A unique style of music, mento is the lineal forebear of reggae, and like blues it is a blend of European folk musics, especially of the British Isles and Spanish influence along with many elements of traditional West African music.  For reasons that are more intricate than this blog-post is prepared to delve into, Trinidadian Calypso was more marketable than Jamaican Mento, and by the middle of the 20th century it had become the music of the Caribbean.

After Calypso lost its commercial appeal record companies decided to make jazz the new music of the Caribbean and began importing jazz musicians into the islands.  Jazz didn’t take root like they had hoped but this injection of fresh blood mixed with the rootsy sound of the Jamaican shanty towns and the new sounds coming from the United States over short-wave radio resulted in the creation of Ska.

Ska was an upbeat dancehall style of music comparable to America’s old rock and roll, recognizable for the guitar skank rhythm style. With the heavy injection of ganja culture, ska superstars such as the Wailers began slowing down their tempos creating the short-lived style rocksteady – best thought of as what I think it really is: a small bridge between ska and reggae.

Reggae emerges with the dominance of Rastafarian philosophy in the previous style, with typically even slower, more intricate rhythms, lyrics with deep spiritual and socio-political messages. Bob Marley, Peter Tosh, and Toots and the Maytals all played defining moments in ska, rocksteady, and reggae, but none of them would have been as significant without Mento.

           

Below is my cover of “Miss Constance,” a traditional Mento tune available for download here.


 

 

Rastafari, Zion and a Religious Irony

rasta-flag1
Rastafarian Flag

Fans of Reggae music understand how intimately tied it is to the Rastafarian movement from which it was born.  Rastafari is a religion, a philosophy, a way of life and a social movement.  Depending on whom you ask regarding the nature of Rasta, you’ll get a different combination of these basic premises.

Rastafari emerged from the poor black communities of Jamaica in the 1930s.  The roots of the ideology lie heavily in the collective experience of slavery and Marcus Garvey’s back to Africa movement.  The poor religious people in the shanty towns of Jamaica may not have known much about world history, but they understood the Old Testament stories referring to Egypt and Ethiopia were taking place in Africa; that mystical homeland that legend had endowed with mythic stature.

In 1930 an Ethiopian nobleman Ras Tafari was crowned Emperor of Ethiopia, taking the name Haile Selassie I, the “Conquering Lion of Judah.”  A small group of Jamaican faithful saw this as the fulfillment of the prophecy found in Revelation 5:5.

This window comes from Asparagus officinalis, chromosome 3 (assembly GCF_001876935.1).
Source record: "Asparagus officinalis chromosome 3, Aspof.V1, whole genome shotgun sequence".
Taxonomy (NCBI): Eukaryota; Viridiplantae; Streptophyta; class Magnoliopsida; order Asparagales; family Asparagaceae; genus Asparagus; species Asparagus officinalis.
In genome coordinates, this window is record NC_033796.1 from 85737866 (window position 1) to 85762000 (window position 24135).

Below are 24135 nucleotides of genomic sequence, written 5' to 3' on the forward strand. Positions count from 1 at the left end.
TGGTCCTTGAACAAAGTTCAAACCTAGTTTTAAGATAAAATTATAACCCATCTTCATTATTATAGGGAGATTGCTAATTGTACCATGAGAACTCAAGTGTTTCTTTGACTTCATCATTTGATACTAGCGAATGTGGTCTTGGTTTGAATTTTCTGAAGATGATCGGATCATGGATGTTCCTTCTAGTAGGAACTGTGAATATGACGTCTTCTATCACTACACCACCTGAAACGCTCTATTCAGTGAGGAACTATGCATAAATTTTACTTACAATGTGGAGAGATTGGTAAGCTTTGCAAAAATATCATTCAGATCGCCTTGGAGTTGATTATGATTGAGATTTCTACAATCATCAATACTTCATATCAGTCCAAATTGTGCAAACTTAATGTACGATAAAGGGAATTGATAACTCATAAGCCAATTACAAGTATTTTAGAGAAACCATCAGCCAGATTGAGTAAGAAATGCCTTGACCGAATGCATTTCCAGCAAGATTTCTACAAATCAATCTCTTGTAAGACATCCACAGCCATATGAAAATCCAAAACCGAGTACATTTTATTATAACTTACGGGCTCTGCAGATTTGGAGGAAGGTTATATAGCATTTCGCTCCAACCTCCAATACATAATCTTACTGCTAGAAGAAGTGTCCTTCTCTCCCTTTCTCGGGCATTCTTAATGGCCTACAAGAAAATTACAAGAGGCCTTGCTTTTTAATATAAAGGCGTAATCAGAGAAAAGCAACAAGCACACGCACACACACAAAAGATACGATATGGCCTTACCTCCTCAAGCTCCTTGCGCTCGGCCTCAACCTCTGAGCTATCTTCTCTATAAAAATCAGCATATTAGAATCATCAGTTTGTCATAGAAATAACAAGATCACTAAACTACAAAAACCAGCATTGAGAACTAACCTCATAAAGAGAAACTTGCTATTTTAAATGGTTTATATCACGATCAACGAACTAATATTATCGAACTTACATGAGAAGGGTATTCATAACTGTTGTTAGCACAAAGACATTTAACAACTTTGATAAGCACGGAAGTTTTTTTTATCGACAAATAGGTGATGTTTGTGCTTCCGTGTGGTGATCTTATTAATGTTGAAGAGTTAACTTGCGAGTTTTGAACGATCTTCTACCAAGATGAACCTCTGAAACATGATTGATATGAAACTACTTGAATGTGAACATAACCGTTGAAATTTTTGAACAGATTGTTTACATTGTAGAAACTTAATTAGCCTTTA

One of the elders said to me, “Don not weep.  The lion of the tribe of Judah, the root of David, has triumphed, enabling him to open the scroll with its seven seals.”

                          

Immediately a religion converged exalting Selassie as the second coming of Jah (God), and the reincarnation of Jesus Christ.  They called themselves Rastafarians, taking the Emperor’s pre-coronation name.

Rastafarians adopted the Ethiopian Coptic Orthodox epic, the Kebra Negast as a scripture.  This book explains how the Ethiopian people are descended from the Israelites.  The story depicts the courtship of King Solomon and the Queen of Sheba who, according to the text had a son named Menelik.  Menelik was raised in Ethiopia with his mother.  After visiting his father Solomon in Israel once, Menelik returned to Ethiopia with a population of Israelites under the protection of the Ark of the Covenant which they brought with them.  For these reasons Rastafarians consider themselves to be the true Israelites and Ethiopia to be the true Zion, rather than Israel; the Zion of Judaism and Western Christianity.

For the past several hundred years in Ethiopia there lived a community of black African Jews called Beta Israel, isolated from the greater influence of Rabbinic Judaism.  Rastas pointed to this community as evidence supporting their legend of an Ethiopian Zion.  After Salassie I visited Jamaica in 1960 waves of Rastas began immigrating to Ethiopia where they founded Shashemene Village.  The lost Israelites had begun their repatriation to Zion.

An ironic twist in this epic came in 1970 when the nation of Israel enacted the Law of Return, giving Jews and Jewish descendants the right to immigrate to Israel and gain Israeli citizenship.  The Beta Israel quickly sought their right to return to their traditional homeland.  During the 1980s civil war broke out in Ethiopia and famine struck the nation, threatening the Beta Israel community’s survival.  In 1984 in an effort to rescue the exiled Jews, the government of Israel executed Operation Moses; evacuating thousands of Beta Israel and repatriated them to Israel.  In 1991, Israel’s Operation Solomon brought the remaining Beta Israel to Israel.  The entire Beta Israel community, numbering 120,000 people now lives in Israel.  The lost Israelites have returned to Zion.